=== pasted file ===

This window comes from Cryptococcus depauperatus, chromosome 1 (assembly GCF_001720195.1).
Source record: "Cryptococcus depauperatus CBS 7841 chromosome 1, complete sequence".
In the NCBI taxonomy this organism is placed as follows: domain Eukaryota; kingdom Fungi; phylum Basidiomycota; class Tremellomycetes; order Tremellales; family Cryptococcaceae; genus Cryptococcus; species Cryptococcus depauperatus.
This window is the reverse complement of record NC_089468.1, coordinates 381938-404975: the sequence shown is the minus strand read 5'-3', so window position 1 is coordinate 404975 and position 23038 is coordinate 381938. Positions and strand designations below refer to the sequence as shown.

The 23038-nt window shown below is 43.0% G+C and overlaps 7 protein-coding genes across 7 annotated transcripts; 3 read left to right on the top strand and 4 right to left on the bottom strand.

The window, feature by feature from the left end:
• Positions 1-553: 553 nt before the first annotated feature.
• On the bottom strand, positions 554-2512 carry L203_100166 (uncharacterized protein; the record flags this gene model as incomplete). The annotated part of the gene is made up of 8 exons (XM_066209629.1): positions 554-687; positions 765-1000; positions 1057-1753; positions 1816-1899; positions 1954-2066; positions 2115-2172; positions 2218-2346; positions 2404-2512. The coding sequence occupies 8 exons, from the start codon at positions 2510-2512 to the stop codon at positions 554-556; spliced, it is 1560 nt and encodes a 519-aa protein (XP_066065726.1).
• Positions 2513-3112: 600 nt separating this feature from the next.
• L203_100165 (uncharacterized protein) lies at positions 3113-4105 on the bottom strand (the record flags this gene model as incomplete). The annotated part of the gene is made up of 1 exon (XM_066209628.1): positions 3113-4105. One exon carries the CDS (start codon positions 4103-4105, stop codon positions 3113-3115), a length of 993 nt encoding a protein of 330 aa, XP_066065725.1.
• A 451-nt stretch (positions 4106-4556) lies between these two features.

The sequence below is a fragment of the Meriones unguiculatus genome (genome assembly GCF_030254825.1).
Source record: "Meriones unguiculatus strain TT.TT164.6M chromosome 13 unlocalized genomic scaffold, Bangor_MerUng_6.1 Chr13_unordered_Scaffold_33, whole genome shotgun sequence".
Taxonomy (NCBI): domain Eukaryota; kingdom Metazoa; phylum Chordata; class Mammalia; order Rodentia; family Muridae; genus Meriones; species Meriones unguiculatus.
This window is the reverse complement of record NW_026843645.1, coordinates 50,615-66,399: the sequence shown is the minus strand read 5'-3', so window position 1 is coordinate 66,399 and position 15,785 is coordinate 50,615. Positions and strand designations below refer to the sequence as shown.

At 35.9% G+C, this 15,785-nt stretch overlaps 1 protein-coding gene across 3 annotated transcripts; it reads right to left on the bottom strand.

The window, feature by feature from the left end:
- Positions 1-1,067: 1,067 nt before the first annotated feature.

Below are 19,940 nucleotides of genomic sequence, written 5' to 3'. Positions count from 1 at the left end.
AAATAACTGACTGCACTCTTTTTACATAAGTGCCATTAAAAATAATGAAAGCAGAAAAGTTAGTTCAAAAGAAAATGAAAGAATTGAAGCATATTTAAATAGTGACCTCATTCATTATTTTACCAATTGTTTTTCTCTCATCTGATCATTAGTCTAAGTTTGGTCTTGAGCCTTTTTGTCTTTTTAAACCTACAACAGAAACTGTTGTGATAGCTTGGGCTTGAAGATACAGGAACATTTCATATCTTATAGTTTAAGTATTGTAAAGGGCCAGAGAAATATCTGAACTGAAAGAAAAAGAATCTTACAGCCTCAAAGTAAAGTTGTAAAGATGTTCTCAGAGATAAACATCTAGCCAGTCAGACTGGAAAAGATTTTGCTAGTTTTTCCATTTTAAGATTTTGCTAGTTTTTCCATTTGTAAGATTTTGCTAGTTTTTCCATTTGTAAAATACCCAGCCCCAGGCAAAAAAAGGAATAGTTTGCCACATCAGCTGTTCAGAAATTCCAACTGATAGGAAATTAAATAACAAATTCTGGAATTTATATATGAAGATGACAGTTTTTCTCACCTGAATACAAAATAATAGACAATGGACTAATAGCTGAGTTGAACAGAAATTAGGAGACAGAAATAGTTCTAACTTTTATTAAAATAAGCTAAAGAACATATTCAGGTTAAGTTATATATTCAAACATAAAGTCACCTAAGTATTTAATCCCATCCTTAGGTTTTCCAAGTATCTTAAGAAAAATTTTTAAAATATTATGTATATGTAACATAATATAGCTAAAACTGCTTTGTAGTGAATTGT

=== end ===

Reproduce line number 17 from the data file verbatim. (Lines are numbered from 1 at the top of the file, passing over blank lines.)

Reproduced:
The window, feature by feature from the left end: